MIT’s Media Lab recently tapped angel investor Joi Ito to be its next director. This was met with a ton of applause from my Twitter feed and folks in the tech press — and everyone zeroed in on the fact that Ito, rather unusually for head of a top university center, doesn’t have a college diploma.
Silicon Alley Insider’s response sorta sums it up:
It’s a brilliant move, because Ito is not an academic: he attended two colleges but dropped out both times. Instead, he’s an entrepreneur, angel investor (in companies like Flickr, Last.fm and Twitter), open source software activist and generally highly regarded tech visionary.
This is obviously a great career move for Ito — there are few more prestigious jobs in tech than the MIT Media Lab — but it’s also a brilliant move from MIT. It recognizes that you don’t have to be an academic, or even a college graduate, to be a great innovator and leaders of other innovators.
I’d definitely agree with the last sentence, and Ito might absolutely be the right pick to run Media Lab. Another story I read talked about his unique ability to enable other brilliant people, arguing that it was rare for people his age, who tend to be focused on their own career. I honestly don’t know enough about him to judge.
But I think it’s weird that the lack of credentials are, paradoxically, being seen as a credential. Universities are freaky places. They don’t work like startups or big businesses, for good or for ill. Maybe MIT Media Lab needs to work more like that. But then it’s helpful to have somebody who knows and is comfortable with university culture to run interference and camouflage what’s happening in terms that the people who still are products of universities (and who, you know, completely outnumber you) will understand.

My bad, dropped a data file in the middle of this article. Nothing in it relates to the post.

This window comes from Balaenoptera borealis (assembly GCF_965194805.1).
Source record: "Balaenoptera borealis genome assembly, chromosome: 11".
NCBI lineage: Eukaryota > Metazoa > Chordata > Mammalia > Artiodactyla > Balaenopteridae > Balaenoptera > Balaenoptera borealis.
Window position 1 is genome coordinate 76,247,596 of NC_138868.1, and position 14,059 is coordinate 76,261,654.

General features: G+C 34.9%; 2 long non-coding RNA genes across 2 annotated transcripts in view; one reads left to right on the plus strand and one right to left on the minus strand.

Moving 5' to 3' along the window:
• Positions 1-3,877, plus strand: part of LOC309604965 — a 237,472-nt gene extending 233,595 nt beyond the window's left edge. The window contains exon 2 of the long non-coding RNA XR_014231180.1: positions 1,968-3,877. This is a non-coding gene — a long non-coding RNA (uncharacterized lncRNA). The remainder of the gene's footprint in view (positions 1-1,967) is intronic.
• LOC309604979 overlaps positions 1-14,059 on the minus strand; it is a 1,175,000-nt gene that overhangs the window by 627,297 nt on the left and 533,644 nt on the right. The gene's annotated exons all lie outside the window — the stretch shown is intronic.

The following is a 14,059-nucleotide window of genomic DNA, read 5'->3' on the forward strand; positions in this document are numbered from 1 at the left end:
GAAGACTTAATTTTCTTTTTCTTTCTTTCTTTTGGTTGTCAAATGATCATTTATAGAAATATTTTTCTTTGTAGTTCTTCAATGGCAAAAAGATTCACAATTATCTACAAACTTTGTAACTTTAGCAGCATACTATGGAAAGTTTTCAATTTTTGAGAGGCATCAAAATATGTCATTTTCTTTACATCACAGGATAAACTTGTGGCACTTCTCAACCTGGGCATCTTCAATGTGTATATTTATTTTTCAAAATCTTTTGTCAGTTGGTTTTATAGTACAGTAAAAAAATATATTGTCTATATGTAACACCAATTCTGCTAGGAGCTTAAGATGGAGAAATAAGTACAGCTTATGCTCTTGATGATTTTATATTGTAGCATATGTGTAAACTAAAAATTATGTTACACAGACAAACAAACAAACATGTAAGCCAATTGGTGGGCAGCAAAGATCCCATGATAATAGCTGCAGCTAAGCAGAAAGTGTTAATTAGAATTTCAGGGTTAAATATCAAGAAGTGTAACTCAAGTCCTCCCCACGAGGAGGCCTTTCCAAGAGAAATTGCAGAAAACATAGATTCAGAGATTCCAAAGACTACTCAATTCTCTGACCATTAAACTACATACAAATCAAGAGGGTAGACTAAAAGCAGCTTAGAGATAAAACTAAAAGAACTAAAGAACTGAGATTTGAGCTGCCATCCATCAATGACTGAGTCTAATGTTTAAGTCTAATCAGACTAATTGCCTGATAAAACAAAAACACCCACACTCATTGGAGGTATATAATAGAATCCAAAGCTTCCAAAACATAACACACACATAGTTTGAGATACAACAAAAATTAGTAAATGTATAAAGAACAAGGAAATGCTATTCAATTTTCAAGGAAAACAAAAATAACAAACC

I’m surprised nobody writing about Ito’s appointment to MIT has referenced John Maeda’s appointment a few years ago as President of the Rhode Island School of Design. Maeda also came from the tech world, outside the academy. He had a PhD, although that wasn’t his selling credential. In fact, he actually came from MIT’s Media Lab!
Maeda, too, was super-admired by working tech and creative people all over the place. But since taking over at RISD, he’s had a supremely difficult time trying to push change or even handle ordinary business, facing votes of no confidence from faculty, and generally trying to find the right balance between innovating and respecting the existing balance.
President of a college is a much more closed, university-admin-style position than director of a semi-autonomous technology lab within a college setting. Maybe the difference between the two positions will make all the difference. But I’m not sure. Nobody is.
And even if Ito turns out to be a smashing success, we should be careful about assuming that this is universally generalizable — that talented VCs can just run everything through the sheer power of their awesomeness. It’s not so simple. It depends on the institution, the personality of the new person brought in, and what the leader and institution are able to build together.
Likewise — (COUGH) — it would be nice if this whole “hey, the skills you need to be successful in the technology world and the skills you need to work really well in the academic world aren’t so different!” sentiment worked the other way, too. People who got those credentials weren’t just wasting their time when they “should have been starting companies.”
Instead of spending their twenties doing body shots, chasing money, or trying to find themselves, people with PhDs were busting their ass working sixty-hour weeks, learning multiple languages, mastering research tools, and learning how to write, edit, and think.